Armenia′s president refuses to back PM against military | News | DW | 27.02.2021
  1. Inhalt
  2. Navigation
  3. Weitere Inhalte
  4. Metanavigation
  5. Suche
  6. Choose from 30 Languages
Advertisement

News

Armenia's president refuses to back PM against military

President Armen Sarkissian refused to fire the army's chief of staff, despite Prime Minister Nikol Pashinyan's claims that the military is attempting a coup.

Armenian Prime Minister Nikol Pashinyan fixes his tie ahead of a rally in Yerevan

Pashinyan finds himself increasingly isolated in the row with the military

Amid an escalating row between the government and the military in Armenia, President Armen Sarkissian blocked the dismissal of the top military officer on Saturday.

Prime Minister Nikol Pashinyan claims the military is plotting a coup. He has pledged to fire Onik Gasparyan, the chief of the armed forces general staff, after the military leaders demanded his resignation.

However, Pashinyan's order was deemed to be unconstitutional by "attorneys and experts" who studied it, the office of President Sarkissian said on Saturday.

The statement also said that the president is not protecting any political power and is guided by national interests.

Watch video 03:41

'Unprecedented interference' by armed forces in Armenia: Journalist Joshua Kucera

"The ongoing situation is unprecedented, it needs structural and comprehensive solutions, and it cannot be solved by frequent personnel changes without taking the situation into account."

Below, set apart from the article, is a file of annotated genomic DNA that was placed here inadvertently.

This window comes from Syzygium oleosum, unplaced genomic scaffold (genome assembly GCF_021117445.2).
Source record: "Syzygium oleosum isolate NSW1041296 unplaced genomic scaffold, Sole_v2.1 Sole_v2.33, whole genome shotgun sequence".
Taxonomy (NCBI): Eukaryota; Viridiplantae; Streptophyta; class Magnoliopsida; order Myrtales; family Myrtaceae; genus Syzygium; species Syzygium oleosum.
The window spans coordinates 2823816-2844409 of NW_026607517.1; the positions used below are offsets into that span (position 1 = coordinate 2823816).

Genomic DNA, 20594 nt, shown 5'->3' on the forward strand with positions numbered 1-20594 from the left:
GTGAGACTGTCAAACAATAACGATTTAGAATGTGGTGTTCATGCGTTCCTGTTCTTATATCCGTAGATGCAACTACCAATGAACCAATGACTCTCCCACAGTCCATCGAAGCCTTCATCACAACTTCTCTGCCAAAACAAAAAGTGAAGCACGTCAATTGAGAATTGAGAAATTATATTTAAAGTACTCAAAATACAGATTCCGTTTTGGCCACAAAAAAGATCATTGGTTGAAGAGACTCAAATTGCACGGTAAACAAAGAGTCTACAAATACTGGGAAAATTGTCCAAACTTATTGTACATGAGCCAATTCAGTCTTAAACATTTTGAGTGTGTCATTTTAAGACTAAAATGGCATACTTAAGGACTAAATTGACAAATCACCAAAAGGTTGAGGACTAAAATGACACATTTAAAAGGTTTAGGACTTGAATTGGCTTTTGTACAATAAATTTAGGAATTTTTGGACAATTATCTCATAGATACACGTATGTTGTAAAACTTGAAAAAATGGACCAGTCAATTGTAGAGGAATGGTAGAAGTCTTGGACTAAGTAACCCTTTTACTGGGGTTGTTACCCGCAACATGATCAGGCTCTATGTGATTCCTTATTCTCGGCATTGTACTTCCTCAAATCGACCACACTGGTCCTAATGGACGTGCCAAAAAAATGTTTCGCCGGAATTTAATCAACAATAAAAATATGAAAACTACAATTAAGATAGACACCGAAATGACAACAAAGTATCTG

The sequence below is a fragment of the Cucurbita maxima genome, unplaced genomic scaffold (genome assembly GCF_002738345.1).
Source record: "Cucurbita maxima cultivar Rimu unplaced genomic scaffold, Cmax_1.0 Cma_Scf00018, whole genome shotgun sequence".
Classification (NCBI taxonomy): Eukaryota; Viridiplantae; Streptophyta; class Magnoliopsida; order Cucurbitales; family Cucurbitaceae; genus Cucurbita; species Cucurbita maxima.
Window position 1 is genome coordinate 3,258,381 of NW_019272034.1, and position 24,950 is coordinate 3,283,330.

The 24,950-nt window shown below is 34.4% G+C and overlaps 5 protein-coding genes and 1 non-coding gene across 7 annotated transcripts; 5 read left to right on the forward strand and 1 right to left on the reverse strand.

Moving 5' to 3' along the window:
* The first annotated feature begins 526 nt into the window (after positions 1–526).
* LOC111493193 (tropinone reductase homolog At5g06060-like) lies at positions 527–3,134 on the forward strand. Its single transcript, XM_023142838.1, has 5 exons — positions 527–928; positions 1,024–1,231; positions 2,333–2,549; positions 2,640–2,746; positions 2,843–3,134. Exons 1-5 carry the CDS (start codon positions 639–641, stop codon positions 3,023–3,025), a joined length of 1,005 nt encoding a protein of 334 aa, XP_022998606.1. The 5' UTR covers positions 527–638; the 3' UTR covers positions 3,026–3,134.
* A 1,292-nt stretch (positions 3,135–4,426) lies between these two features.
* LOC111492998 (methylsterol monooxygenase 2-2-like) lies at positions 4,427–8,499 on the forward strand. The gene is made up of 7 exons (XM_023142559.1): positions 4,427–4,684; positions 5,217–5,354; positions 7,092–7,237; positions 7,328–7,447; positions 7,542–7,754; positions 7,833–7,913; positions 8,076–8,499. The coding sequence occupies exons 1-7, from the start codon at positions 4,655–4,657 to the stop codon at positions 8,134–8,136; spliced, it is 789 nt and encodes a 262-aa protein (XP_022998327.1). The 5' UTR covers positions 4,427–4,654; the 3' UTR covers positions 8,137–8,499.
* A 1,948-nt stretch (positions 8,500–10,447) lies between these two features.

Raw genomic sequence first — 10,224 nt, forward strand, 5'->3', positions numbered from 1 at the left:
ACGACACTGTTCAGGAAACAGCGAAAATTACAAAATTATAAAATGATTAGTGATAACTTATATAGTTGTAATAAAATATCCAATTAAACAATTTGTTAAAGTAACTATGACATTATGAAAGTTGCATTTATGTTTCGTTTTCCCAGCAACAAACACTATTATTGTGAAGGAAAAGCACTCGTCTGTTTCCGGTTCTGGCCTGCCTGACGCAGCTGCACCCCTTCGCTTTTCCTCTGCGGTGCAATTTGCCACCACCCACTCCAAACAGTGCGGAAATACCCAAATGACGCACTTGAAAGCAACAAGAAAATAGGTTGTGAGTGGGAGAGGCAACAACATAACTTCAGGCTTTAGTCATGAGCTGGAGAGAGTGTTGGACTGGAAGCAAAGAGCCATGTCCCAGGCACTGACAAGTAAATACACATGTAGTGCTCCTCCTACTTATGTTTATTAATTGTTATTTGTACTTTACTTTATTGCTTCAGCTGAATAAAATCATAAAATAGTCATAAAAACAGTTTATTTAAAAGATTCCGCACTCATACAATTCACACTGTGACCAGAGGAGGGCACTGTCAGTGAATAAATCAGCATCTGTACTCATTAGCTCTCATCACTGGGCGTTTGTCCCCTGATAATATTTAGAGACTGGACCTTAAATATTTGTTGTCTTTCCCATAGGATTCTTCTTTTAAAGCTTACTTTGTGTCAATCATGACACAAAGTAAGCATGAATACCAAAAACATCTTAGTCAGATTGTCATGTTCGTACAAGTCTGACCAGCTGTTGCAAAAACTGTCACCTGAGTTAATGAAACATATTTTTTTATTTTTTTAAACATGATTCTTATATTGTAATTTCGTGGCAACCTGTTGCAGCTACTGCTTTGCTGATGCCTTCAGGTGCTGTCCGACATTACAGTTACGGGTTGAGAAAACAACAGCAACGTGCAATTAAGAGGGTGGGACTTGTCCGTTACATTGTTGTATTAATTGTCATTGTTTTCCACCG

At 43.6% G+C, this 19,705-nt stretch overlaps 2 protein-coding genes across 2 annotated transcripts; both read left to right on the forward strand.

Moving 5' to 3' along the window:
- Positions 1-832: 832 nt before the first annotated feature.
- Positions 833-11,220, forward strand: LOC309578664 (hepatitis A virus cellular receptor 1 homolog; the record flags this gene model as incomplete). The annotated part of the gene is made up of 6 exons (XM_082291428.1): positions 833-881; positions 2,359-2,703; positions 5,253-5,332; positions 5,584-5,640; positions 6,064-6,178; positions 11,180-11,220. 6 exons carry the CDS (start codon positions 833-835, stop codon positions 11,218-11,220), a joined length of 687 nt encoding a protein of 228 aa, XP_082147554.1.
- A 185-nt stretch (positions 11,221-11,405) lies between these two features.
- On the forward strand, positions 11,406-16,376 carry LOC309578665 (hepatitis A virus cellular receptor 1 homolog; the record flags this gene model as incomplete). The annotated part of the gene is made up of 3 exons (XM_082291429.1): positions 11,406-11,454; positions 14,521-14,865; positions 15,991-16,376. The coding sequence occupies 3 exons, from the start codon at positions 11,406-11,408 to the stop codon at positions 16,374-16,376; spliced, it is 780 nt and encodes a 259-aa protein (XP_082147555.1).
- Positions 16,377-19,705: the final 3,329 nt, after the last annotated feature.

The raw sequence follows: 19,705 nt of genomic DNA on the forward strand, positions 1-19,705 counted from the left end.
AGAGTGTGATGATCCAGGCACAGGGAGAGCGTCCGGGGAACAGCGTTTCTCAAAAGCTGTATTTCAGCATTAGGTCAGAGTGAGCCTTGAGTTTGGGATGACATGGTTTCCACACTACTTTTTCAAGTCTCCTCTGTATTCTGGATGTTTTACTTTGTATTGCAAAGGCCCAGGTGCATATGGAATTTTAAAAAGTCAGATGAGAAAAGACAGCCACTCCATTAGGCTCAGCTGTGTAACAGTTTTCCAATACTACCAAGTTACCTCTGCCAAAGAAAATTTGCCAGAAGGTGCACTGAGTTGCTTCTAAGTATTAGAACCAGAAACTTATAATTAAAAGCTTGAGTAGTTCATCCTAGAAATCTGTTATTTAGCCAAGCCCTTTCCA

Responding with a Facebook post, Pashinyan said he would make use of his legal right to send the order to the president once again. The prime minister said he expected it would be signed "in accordance with the established procedure."

How did the crisis start?

President Sarkissian usually plays a largely ceremonial role in the ex-Soviet state. However, the escalating crisis placed him in the center of the power struggle between the top military leaders and Pashinyan, whose popularity took a dive following a devastating defeat in the last year's war with Azerbaijan.

The 45-year-old Pashinyan has so far managed to hold on to power despite calls for his resignation. The latest row with the military started after the prime minister said that the Russian-made Iskander missiles "did not explode or only 10% of them exploded" on impact during the 2020 conflict.

The claim was disputed by a deputy chief of armed forces. Pashinyan responded by firing the officer, which in turn prompted Onik Gasparyan and over 40 other top military leaders to call for the prime minister to step down.

What do protesters say of Pashinyan?

Pashinyan took power in 2018 on the wings of a popular movement that ousted longtime leader Serzh Sargsyan. However, Pashinyan now faces protests against his own government, with thousands of people rallying in the capital Yerevan for three days in a row and calling for him to resign.

"Pashinyan must leave for the sake of our state because his position is very weak today. Nobody takes him seriously," Vera Simonyan, a 28-year-old IT specialist, told the AFP news agency at the Saturday rally.

Former premier Vazgen Manukyan told the crowd that the crisis would likely be "resolved within two to three days".

"Today Pashinyan has no support," he added, urging the security services and the police to join the army in calling for the prime minister to resign.

dj/mm (Reuters, AFP, Interfax)